7 pm | FRIDAY, NOVEMBER 15
The Yavapai College Literary Southwest Series presents an evening with award-winning poet Layli Long Soldier, who will read excerpts from her works. A discussion will follow. The author’s books will be available for purchase at the event and at the Peregrine Book Company.
EVENT LOCATION: Yavapai College Library, Susan N. Webb Community Room, Building 19, Room 147. All readings are free and open to the public.
About the Author
Layli Long Soldier holds a B.F.A. from the Institute of American Indian Arts and an M.F.A. from Bard College. Her poems have appeared in POETRY Magazine, The New York Times, The American Poet, The American Reader, The Kenyon Review Online, BOMB and elsewhere. She is the recipient of an NACF National Artist Fellowship, a Lannan Literary Fellowship, a Whiting Award, and was a finalist for the 2017 National Book Award. Most recently, she received the 2018 PEN/Jean Stein Award and the 2018 National Book Critics Circle Award. She is the author of Chromosomory (Q Avenue Press, 2010) and WHEREAS (Graywolf Press, 2017). She lives in Santa Fe, New Mexico and is a visiting writer at the Institute of American Indian Arts.
About the Author's Most Recent Book
"WHEREAS her birth signaled the responsibility as mother to teach what it is to be Lakota therein the question: what did I know about being Lakota? Signaled panic, blood rush my embarrassment. What did I know of our language but pieces? Would I teach her to be pieces. Until a friend comforted, Don’t worry, you and your daughter will learn together. Today she stood sunlight on her shoulders lean and straight to share a song in Diné, her father’s language. To sing she motions simultaneously with her hands I watch her be in multiple musics."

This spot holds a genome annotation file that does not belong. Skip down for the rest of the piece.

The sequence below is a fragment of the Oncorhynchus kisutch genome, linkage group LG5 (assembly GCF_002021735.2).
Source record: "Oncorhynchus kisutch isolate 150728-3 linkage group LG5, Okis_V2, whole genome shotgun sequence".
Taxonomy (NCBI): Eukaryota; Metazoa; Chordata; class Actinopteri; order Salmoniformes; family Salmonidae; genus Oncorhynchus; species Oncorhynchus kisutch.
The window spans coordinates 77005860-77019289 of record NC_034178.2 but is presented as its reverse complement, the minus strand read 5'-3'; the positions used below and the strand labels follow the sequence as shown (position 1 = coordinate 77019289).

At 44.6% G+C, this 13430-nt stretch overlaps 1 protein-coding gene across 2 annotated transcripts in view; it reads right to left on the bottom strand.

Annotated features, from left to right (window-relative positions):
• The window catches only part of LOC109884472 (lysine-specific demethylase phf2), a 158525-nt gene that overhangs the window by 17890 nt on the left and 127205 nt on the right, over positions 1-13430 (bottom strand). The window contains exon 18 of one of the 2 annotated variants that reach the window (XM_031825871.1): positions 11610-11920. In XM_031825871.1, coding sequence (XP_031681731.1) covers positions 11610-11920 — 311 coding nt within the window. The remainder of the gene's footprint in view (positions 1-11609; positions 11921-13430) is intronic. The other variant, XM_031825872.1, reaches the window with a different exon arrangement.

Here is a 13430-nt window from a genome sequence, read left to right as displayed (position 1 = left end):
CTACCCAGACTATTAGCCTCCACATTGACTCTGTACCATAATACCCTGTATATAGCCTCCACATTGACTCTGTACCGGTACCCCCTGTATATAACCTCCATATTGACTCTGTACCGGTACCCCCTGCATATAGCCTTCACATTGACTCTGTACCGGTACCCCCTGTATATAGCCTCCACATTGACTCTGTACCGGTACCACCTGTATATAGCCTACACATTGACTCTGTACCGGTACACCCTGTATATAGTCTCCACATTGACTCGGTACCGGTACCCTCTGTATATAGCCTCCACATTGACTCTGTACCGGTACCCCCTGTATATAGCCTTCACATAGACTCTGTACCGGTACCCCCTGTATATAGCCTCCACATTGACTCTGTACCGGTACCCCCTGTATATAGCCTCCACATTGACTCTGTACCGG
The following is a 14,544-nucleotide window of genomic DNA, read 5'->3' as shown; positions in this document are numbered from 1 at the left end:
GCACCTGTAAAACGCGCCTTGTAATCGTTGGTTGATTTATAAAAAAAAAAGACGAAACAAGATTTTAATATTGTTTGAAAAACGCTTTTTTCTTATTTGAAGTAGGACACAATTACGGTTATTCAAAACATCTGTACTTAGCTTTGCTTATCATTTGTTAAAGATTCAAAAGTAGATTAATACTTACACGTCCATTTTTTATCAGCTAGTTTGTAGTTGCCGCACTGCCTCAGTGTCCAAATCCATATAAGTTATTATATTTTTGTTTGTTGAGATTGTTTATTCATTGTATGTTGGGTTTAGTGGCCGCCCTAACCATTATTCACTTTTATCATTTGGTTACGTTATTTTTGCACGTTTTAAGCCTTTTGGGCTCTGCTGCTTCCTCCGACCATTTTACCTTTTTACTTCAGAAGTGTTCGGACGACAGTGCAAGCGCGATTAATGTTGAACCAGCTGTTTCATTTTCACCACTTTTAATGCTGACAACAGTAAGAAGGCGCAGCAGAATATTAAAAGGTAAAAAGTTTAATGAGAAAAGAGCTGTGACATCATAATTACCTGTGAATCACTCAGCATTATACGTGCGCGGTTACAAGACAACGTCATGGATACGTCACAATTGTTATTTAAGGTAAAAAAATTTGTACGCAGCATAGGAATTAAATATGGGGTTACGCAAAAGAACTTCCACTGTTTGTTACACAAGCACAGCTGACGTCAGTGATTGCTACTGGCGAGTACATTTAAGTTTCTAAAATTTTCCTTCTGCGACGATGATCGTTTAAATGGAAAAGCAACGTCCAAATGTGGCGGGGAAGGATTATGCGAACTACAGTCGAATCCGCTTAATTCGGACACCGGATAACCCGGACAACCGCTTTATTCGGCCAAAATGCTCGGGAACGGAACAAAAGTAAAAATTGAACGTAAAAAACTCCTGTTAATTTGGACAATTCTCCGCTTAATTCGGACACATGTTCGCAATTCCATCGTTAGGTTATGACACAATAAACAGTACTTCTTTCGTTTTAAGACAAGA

—from “WHEREAS Statements”
WHEREAS confronts the coercive language of the United States government in its responses, treaties, and apologies to Native American peoples and tribes, and reflects that language in its officiousness and duplicity back on its perpetrators. Through a virtuosic array of short lyrics, prose poems, longer narrative sequences, resolutions, and disclaimers, Layli Long Soldier has created a brilliantly innovative text to examine histories, landscapes, her own writing, and her predicament inside national affiliations. “I am,” she writes, “a citizen of the United States and an enrolled member of the Oglala Sioux Tribe, meaning I am a citizen of the Oglala Lakota Nation—and in this dual citizenship I must work, I must eat, I must art, I must mother, I must friend, I must listen, I must observe, constantly I must live.” This strident, plaintive book introduces a major new voice in contemporary literature.